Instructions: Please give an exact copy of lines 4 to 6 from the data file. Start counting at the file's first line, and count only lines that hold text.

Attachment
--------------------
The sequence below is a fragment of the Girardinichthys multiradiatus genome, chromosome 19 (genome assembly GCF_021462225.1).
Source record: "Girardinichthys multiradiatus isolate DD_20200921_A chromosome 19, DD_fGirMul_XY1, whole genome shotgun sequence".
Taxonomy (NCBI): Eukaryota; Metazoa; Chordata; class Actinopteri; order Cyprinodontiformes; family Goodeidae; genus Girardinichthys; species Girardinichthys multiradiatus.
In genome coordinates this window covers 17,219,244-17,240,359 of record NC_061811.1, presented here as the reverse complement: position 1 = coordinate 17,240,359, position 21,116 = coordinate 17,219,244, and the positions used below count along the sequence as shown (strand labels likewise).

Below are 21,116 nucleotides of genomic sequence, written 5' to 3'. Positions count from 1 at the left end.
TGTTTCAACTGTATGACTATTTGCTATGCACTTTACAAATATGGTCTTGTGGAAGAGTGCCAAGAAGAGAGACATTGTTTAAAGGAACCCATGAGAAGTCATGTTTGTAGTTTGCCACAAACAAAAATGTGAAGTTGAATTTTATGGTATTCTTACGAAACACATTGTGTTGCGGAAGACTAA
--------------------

In genome coordinates this window covers 17,219,244-17,240,359 of record NC_061811.1, presented here as the reverse complement: position 1 = coordinate 17,240,359, position 21,116 = coordinate 17,219,244, and the positions used below count along the sequence as shown (strand labels likewise).

Below are 21,116 nucleotides of genomic sequence, written 5' to 3'. Positions count from 1 at the left end.
TGTTTCAACTGTATGACTATTTGCTATGCACTTTACAAATATGGTCTTGTGGAAGAGTGCCAAGAAGAGAGACATTGTTTAAAGGAACCCATGAGAAGTCATGTTTGTAGTTTGCCACAAACAAAAATGTGAAGTTGAATTTTATGGTATTCTTACGAAACACATTGTGTTGCGGAAGACTAA